“Follow the yellow brick road.” “We're off to see the wizard.” “Lions, and tigers, and bears! Oh, my!” “Somewhere over the rainbow.”
Instantly recognizable, right? The Wizard of Oz is a part of everyday culture, both as a book and as a movie. But, although many jazz vocalists have performed the movie's songs, the music hasn't often been the inspiration for instrumental jazz compositions.
Which makes Toronto saxophonist David Mott's new project, Journey to the Land of Oz, particularly interesting. He will premiere it on Saturday at 6 p.m. on the main stage of the Ottawa Jazz Festival.
Mott is using the music from the Wizard of Oz movie as a starting point for his composition: “What I did was I took some of the Harold Arlen existing 'Oz' music and incorporated it into some things that I was doing – and bended and twisted it. So I think people will recognize the Harold Arlen music sometimes when it appears and probably not other times, but it's all intermingled into a kind of a journey, if I could call it that, a musical journey.”
As a child, Mott read the Oz books and saw the movie. And even though the book was originally published in 1900 and the movie appeared in 1939, he said they speak to modern-day concerns too.
“The Oz books originally really were coded about the economic situation that was current at the time, which seems to be an important connection because of what's happening in the world now economically.”
Then the Hollywood version turned it into “a nice fable and that's what we all know [it] as – a fable of sorts, fully realizing the humanity of whether it's getting a heart, or your courage, or a brain”, he said. And that combination he found “just intuitively compelling, so I decided to use it.”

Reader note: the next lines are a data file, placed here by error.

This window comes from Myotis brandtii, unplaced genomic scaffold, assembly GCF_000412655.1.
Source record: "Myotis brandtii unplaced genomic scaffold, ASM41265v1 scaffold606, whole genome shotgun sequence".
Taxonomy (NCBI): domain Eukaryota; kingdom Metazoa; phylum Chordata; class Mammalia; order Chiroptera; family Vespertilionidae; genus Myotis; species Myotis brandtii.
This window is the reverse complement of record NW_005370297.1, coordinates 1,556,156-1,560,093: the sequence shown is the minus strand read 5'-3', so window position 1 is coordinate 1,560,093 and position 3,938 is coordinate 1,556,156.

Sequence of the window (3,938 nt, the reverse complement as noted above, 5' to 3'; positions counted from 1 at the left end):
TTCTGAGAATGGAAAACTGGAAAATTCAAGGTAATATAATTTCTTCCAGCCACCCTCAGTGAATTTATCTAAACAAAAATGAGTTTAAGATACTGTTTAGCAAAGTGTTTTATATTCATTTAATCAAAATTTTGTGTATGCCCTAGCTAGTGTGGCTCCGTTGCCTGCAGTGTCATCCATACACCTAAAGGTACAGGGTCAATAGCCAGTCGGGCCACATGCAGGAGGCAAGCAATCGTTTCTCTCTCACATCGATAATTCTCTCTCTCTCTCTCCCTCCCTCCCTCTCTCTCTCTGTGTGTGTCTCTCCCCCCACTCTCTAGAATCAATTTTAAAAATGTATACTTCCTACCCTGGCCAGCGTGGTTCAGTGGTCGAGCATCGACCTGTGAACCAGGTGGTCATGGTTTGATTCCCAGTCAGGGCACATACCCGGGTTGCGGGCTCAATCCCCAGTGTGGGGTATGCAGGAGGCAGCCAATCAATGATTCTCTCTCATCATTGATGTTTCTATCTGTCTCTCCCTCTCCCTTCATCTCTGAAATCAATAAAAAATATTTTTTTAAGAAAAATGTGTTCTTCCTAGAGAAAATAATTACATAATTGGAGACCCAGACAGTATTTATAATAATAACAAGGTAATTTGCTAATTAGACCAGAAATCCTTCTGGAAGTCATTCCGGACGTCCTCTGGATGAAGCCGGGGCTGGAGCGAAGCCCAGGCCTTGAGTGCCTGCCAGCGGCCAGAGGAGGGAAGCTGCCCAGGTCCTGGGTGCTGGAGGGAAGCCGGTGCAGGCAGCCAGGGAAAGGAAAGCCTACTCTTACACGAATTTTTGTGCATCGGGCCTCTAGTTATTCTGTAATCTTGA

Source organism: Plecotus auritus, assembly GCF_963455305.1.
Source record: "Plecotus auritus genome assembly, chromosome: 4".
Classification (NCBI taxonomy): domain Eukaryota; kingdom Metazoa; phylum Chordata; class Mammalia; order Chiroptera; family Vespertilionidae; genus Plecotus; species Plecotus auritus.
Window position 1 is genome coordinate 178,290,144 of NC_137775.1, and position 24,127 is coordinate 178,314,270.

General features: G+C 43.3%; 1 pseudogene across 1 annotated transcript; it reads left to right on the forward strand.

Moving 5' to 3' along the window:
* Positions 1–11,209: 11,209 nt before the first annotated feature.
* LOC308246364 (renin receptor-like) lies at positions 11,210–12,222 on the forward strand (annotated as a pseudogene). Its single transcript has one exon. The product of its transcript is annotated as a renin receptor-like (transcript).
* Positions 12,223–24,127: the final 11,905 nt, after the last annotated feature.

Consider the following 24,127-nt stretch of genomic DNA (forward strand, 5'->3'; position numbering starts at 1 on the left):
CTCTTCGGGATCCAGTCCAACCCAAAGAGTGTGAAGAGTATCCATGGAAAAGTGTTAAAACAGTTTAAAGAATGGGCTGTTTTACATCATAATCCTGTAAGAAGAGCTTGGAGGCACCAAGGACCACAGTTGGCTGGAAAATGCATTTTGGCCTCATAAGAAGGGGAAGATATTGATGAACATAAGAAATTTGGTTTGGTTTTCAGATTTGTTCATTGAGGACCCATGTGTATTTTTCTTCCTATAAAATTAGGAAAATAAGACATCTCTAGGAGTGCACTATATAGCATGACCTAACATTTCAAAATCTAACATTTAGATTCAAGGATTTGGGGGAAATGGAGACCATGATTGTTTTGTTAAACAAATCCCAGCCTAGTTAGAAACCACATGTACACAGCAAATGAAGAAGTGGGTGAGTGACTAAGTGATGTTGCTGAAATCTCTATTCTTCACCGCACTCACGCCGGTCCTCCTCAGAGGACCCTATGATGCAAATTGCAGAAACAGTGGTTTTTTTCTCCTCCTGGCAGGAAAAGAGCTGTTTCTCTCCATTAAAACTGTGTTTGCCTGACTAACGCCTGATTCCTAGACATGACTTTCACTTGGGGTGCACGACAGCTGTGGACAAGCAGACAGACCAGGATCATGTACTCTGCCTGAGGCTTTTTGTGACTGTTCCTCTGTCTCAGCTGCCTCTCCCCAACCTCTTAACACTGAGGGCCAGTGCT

On the movie soundtrack, you hear vocalists backed by a full symphony orchestra. That won't be the instrumentation you hear in Confederation Park: instead Mott on baritone sax will be playing with Peter Lutek on saxophones, Ellwood Epps on trumpet, John Geggie on bass, and Jesse Stewart on drums.
Mott said the switch wasn't hard at all: he just recontextualized and reorchestrated the music: “harmonically, rhythmically, metrically, all those kinds of things. … But you have to understand you're not going to get the big Hollywood string version. It's going to be what we do.”
“Don't forget, of course, that all of the three wind instruments are capable of sustains, very much as a string orchestra would be. So there are places where there will be those kinds of sustains. But you won't have that same kind of lush sound, so the music becomes recontextualized in a lot of different ways.”
Mott started work on the project last fall, among the other compositional work he does for himself and other musicians. “People have had their parts, and so actually we're driving in [Thursday] to Ottawa for a four-hour rehearsal. We have another four-hour rehearsal [Friday], so it will be about eight hours of rehearsal time, but everybody has time individually on their parts, so it's such a great group of musicians that that's not going to be an issue. Everybody just is like “so this is how this works!” ”
A long-standing quintet
The group is “hardly a pick-up band”; he estimated the quintet had been playing together for at least a decade and had known each other for longer than that. “And it's nice – we get to do these projects every so often when they present themselves. It's hard because Ellwood lives in Montreal, Peter and I live in Toronto, and of course Jesse and John live in Ottawa, so we always come to Ottawa to rehearse anyway, so it's a nice thing to have the gig here.”
Each musician has strong credentials in both the jazz and avant-garde jazz realms, and particularly as improvisers. Mott said the piece would include sections of group improvisation as well as composed sections.
Mott's own instrument, the baritone sax, will add “the bottom voice in terms of the wind instruments, although the bass arguably and even the bass drum occupy that position in other ways. And there are times, too where John [Geggie] and I will be playing together to give it a real, tough bottom end. I like that sound where the bass and the baritone are doing things together, allowing the tenor saxophone and the trumpet to do what they do above.
The richness and depth of the baritone sax's sound